Not as often as they do in the UK granted but it’s s till a topic of conversation especially when prices are supposed to be going down.
Many ex-pat properties on the Côte are mortgage free of course with people selling up in the UK and downsizing when they retire out here so they’re not particularly interested in what house prices are doing – it’s their heirs who will benefit from any rise in the value of their parents’ bricks and mortar. Despite this legacy for their kids (in France you have to leave your property to your children), many couples would prefer that prices do not rise, as France has a wealth tax which kicks in at quite a low level so the lower the value of your property, the less tax you need to pay.
But of course, human nature as it is, house prices do come up in conversation quite often, especially when friends you know are trying to sell, or buy, but down here it’s quite easy to work out how much a house is worth. You take the square metres of living space and multiply it by the value for your area and away from the coast there is a uniformity of sorts in that most decent properties are worth around €5,000 per square metre.
On the coast in say Cannes or Juan les Pins, the price can rise to €6,000 and even €7,000 per square metre, but in those cases you are paying for the view of the sea and the caché of being where the action is.
|A Room With a View in Monaco|
Of course, Monaco is in a different league where square metreage is almost irrelevant, with even a modest one bedroom apartment raking in a cool €1 million and that’s without a view of the harbour. A view of boats bobbing up and down uplifts it by 50% and another 50% is added if you can see the Palace. It’s all to do with tax of course, or no tax to be precise and therefore the sums are easy: work in Monaco, pay a one-time hit for an apartment (there are very few houses) at a cool €45,000 per square metre and pay no income tax for ever – well as long as you live there.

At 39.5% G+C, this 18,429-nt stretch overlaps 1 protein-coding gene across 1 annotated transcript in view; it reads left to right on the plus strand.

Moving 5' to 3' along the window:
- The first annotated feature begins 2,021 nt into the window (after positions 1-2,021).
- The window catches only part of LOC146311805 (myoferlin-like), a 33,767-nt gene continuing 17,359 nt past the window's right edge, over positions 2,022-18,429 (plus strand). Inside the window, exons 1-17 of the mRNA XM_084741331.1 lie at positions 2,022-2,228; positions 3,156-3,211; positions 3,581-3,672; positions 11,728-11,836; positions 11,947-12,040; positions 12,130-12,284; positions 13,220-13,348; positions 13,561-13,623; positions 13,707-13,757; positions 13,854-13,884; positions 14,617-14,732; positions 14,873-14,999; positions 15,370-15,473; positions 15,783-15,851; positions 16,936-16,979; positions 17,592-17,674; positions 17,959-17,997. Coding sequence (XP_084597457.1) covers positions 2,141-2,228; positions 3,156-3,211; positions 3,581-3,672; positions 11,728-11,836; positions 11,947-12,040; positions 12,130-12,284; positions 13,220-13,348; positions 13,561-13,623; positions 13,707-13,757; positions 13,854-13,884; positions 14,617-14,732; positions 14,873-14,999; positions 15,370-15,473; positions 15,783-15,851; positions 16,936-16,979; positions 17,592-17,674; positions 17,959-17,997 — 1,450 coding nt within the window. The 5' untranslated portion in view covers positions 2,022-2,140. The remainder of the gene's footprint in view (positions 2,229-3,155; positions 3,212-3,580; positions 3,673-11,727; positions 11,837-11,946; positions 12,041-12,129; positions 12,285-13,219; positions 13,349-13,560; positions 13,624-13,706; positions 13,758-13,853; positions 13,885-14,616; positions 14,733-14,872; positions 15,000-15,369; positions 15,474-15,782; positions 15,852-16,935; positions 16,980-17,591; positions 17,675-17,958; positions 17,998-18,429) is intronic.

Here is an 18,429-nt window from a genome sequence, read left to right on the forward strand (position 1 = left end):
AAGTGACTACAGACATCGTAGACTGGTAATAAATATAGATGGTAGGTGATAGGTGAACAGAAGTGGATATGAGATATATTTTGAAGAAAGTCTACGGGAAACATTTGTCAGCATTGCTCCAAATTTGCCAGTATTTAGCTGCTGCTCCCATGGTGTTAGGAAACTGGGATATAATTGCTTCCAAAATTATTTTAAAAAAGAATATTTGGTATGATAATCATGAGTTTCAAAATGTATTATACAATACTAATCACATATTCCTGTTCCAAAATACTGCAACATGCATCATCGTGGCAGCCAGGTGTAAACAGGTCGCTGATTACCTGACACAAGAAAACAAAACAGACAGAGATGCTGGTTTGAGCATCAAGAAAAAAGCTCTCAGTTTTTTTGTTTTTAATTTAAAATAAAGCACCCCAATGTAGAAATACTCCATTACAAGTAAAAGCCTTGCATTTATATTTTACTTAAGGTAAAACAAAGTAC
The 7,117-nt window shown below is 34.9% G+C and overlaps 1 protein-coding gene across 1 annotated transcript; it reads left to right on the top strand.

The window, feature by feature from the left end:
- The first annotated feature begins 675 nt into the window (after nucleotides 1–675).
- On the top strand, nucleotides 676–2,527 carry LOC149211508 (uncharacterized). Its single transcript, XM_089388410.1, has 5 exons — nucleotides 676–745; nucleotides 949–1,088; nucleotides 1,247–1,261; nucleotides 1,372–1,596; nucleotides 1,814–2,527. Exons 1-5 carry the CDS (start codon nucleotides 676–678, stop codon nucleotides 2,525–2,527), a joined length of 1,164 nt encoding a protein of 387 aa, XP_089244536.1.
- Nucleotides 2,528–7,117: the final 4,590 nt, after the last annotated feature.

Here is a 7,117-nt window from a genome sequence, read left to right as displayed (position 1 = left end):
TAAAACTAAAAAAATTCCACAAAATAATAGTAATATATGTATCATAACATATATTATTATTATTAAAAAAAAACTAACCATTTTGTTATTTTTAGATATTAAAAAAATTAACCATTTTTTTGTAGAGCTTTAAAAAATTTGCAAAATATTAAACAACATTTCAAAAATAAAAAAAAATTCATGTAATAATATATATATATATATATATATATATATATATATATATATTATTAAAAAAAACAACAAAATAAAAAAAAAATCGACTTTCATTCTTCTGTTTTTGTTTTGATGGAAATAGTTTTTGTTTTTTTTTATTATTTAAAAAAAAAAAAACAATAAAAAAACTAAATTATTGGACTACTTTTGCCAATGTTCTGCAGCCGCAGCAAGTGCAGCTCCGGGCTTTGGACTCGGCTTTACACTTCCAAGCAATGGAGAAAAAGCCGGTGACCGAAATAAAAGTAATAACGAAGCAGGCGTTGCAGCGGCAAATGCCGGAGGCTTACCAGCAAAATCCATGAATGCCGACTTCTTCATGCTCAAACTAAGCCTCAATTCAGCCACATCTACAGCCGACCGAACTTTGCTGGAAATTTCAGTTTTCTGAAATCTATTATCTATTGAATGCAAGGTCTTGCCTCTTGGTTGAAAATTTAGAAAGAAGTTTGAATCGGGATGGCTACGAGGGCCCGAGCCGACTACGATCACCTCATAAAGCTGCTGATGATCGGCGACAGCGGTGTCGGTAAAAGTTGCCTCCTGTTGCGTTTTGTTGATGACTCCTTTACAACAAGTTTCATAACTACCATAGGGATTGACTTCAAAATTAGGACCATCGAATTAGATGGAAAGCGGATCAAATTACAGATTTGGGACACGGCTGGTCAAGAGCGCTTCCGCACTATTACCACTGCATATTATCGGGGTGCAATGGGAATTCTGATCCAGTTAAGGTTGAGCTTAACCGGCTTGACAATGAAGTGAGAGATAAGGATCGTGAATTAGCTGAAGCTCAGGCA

|Cap Ferrat - My Ideal Spot|
Not far behind is Cap Ferrat where there are fewer apartments but fabulous villas all over the promontory. The price of a square metre in Cap Ferrat according to Chesterton Humberts (the up-market estate agents) is around €32,000 which means if I could move my house down there (a landslip maybe?) it’d be worth a fortune.
But then, once we’ve finished discussing house prices, we move on to estate agents who charge a staggering 6% for selling a house and sometimes on a first viewing. Even down here, estate agents are the scourge – especially when they pick up €60,000 for what seems like 5 minutes work!